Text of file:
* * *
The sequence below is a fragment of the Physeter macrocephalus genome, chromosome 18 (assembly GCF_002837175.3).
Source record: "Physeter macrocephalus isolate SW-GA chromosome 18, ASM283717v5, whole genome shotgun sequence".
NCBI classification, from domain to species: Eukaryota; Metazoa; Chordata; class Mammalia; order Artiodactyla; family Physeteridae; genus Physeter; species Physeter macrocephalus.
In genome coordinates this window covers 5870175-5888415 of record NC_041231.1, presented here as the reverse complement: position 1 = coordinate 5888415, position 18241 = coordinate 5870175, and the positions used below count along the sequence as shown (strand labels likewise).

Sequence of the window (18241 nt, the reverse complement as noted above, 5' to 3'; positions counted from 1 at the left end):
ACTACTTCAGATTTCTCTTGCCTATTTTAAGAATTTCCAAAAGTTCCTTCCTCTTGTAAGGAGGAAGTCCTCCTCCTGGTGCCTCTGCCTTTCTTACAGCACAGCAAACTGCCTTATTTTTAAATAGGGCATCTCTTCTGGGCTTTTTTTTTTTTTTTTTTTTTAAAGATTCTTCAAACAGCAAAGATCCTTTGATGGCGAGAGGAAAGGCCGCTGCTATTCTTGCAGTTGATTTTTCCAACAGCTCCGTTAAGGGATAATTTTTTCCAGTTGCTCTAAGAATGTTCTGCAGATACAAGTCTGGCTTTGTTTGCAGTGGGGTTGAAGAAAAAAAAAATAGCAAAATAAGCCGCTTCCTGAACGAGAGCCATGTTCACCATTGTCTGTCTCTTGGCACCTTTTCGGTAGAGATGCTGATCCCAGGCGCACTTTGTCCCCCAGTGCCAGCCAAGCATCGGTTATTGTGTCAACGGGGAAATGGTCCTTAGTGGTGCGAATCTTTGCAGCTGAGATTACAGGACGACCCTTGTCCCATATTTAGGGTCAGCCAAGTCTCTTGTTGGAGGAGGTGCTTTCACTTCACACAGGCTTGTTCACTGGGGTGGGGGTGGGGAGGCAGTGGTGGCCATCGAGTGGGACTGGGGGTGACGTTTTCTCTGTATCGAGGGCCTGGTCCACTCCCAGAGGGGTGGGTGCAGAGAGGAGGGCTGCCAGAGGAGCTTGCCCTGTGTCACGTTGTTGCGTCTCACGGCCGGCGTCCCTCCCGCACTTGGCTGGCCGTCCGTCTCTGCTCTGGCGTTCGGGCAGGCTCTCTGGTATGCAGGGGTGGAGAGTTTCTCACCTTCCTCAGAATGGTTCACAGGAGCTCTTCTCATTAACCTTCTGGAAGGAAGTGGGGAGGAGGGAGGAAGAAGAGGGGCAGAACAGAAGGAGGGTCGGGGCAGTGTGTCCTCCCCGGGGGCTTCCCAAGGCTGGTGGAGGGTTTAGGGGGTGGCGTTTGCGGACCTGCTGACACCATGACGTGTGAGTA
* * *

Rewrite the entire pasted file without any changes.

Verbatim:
The sequence below is a fragment of the Physeter macrocephalus genome, chromosome 18 (assembly GCF_002837175.3).
Source record: "Physeter macrocephalus isolate SW-GA chromosome 18, ASM283717v5, whole genome shotgun sequence".
NCBI classification, from domain to species: Eukaryota; Metazoa; Chordata; class Mammalia; order Artiodactyla; family Physeteridae; genus Physeter; species Physeter macrocephalus.
In genome coordinates this window covers 5870175-5888415 of record NC_041231.1, presented here as the reverse complement: position 1 = coordinate 5888415, position 18241 = coordinate 5870175, and the positions used below count along the sequence as shown (strand labels likewise).

Sequence of the window (18241 nt, the reverse complement as noted above, 5' to 3'; positions counted from 1 at the left end):
ACTACTTCAGATTTCTCTTGCCTATTTTAAGAATTTCCAAAAGTTCCTTCCTCTTGTAAGGAGGAAGTCCTCCTCCTGGTGCCTCTGCCTTTCTTACAGCACAGCAAACTGCCTTATTTTTAAATAGGGCATCTCTTCTGGGCTTTTTTTTTTTTTTTTTTTTTAAAGATTCTTCAAACAGCAAAGATCCTTTGATGGCGAGAGGAAAGGCCGCTGCTATTCTTGCAGTTGATTTTTCCAACAGCTCCGTTAAGGGATAATTTTTTCCAGTTGCTCTAAGAATGTTCTGCAGATACAAGTCTGGCTTTGTTTGCAGTGGGGTTGAAGAAAAAAAAAATAGCAAAATAAGCCGCTTCCTGAACGAGAGCCATGTTCACCATTGTCTGTCTCTTGGCACCTTTTCGGTAGAGATGCTGATCCCAGGCGCACTTTGTCCCCCAGTGCCAGCCAAGCATCGGTTATTGTGTCAACGGGGAAATGGTCCTTAGTGGTGCGAATCTTTGCAGCTGAGATTACAGGACGACCCTTGTCCCATATTTAGGGTCAGCCAAGTCTCTTGTTGGAGGAGGTGCTTTCACTTCACACAGGCTTGTTCACTGGGGTGGGGGTGGGGAGGCAGTGGTGGCCATCGAGTGGGACTGGGGGTGACGTTTTCTCTGTATCGAGGGCCTGGTCCACTCCCAGAGGGGTGGGTGCAGAGAGGAGGGCTGCCAGAGGAGCTTGCCCTGTGTCACGTTGTTGCGTCTCACGGCCGGCGTCCCTCCCGCACTTGGCTGGCCGTCCGTCTCTGCTCTGGCGTTCGGGCAGGCTCTCTGGTATGCAGGGGTGGAGAGTTTCTCACCTTCCTCAGAATGGTTCACAGGAGCTCTTCTCATTAACCTTCTGGAAGGAAGTGGGGAGGAGGGAGGAAGAAGAGGGGCAGAACAGAAGGAGGGTCGGGGCAGTGTGTCCTCCCCGGGGGCTTCCCAAGGCTGGTGGAGGGTTTAGGGGGTGGCGTTTGCGGACCTGCTGACACCATGACGTGTGAGTA